What is experimental film, and why is it called that? Artists and poet working in celluloid since before WWI have always found themselves in a no man's land. Excluded both from the art ...
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A woman returning home falls asleep and has vivid dreams that may or may not be happening in reality. Through repetitive images and complete mismatching of the objective view of time and space, her dark inner desires play out on-screen.
A young Austrian survives the crash of a commercial airliner. Six years later, she's a clerk, a mother, happy. Then she dies in a car accident. Over the next year, we follow her daughter, ... See full summary »
"I'll look at you, but not at the camera. It could be a trap," whispers Jane Birkin shyly into Agnès Varda's ear at the start of JANE B. PAR AGNES V. The director of CLEO FROM 5 TO 7 and ... See full summary »
A young mute woman, living in a small village, is expecting a baby. Her husband is at the same time writing a novel and using the villagers as his characters. In the creative process, reality and imagination are constantly intertwined.
Mary-Jane asks, "Do all women fall in love with a boy, or just those without sons?" She's divorced with two daughters, Lucy and Loulou. Lucy has a party where Mary-Jane notices Julien, 14, ... See full summary »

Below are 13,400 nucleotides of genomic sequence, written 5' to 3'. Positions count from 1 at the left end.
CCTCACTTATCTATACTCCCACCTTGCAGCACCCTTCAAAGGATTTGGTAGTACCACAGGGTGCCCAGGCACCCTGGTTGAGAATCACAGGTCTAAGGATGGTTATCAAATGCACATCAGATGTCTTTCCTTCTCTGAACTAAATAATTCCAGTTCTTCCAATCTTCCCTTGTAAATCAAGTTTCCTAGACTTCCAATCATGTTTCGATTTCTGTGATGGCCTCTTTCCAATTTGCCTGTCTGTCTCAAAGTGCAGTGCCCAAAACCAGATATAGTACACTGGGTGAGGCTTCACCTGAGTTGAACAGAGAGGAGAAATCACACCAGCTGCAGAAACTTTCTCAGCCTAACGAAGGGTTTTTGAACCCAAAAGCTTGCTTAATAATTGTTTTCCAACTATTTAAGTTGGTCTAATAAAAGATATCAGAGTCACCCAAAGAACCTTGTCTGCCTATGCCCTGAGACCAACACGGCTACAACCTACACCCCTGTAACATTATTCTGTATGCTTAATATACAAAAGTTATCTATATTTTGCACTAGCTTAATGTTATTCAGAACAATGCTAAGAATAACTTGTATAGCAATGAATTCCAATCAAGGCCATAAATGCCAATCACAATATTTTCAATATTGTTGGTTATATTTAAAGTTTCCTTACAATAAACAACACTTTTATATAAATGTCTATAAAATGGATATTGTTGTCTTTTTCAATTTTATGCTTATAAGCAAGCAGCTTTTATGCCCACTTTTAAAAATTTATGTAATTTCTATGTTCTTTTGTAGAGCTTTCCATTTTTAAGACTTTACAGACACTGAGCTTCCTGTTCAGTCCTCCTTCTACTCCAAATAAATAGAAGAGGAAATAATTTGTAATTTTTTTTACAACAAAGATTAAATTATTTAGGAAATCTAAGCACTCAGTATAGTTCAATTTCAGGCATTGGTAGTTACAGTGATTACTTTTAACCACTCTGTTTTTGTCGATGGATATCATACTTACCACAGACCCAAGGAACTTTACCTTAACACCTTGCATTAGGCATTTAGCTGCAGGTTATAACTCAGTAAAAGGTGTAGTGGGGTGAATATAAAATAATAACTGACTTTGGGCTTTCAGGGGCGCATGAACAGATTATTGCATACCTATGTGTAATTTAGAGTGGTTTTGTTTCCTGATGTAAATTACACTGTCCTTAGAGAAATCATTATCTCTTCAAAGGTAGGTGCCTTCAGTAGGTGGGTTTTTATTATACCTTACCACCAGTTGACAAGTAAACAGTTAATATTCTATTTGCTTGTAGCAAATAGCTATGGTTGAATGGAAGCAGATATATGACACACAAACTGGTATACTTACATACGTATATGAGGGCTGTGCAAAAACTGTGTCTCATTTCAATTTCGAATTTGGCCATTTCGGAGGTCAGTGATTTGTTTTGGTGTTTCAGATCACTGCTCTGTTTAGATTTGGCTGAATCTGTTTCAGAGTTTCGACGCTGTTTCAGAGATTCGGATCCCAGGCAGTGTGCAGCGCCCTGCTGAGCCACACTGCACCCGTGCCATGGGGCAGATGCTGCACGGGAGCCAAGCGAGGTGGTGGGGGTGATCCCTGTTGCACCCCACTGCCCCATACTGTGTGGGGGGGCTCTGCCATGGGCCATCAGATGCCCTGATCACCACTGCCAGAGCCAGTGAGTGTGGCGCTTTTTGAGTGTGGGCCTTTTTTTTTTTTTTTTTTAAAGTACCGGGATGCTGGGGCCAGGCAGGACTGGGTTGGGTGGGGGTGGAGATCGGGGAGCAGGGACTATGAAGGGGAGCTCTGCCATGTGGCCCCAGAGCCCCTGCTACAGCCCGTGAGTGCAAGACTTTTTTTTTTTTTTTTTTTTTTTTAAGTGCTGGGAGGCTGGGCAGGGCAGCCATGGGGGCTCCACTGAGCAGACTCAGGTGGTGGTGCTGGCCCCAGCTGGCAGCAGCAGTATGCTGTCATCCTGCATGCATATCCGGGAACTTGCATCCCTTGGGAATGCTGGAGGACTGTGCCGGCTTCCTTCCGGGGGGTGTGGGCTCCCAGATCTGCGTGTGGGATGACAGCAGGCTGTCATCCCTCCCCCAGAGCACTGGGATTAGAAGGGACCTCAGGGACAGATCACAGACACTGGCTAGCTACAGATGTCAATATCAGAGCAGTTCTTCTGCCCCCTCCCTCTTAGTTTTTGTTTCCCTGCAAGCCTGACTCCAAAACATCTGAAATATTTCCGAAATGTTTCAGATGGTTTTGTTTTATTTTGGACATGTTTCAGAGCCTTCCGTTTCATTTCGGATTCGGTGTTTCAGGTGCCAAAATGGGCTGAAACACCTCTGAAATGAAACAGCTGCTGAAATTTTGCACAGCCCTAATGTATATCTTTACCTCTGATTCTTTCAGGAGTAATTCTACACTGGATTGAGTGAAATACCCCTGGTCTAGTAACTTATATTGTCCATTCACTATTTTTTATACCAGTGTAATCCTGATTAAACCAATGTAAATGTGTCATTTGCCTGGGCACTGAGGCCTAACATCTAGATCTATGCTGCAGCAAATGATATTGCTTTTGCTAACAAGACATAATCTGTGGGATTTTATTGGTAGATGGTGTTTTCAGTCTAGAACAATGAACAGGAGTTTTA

What is experimental film, and why is it called that? Artists and poet working in celluloid since before WWI have always found themselves in a no man's land. Excluded both from the art world and from the film industry, they bodly created a grassroots network for making and showing their films. They also created a profound body of work that continues to influence our culture. I wanted to share a few of the films I love and introduce you some of the free, radicals artists who made them.Written by
"Free Radicals" consists of Chodorov briefly talking about himself and his own background with art films, interviews with many art film makers (some living some done before the artists died), clips, discussion of an art film museum and the difficulty marketing and making money from the films.
Pip Chodorov made this film about art/avant garde films. Because it's more of a homage, it's not a true history and isn't exhaustive. Fortunately, Chodorov acknowledges this and admits that the film does not talk about all the important art films or art film makers.
So who is the audience? After all, most folks hate art films and have very little appreciation for them. I like art films much more than the average person and I must admit that some of them I can't stand either! So, this is a hard-sell film--and I can see why Turner Classic Movies showed it very late at night! But, for the right person, this film is clearly a must-see.
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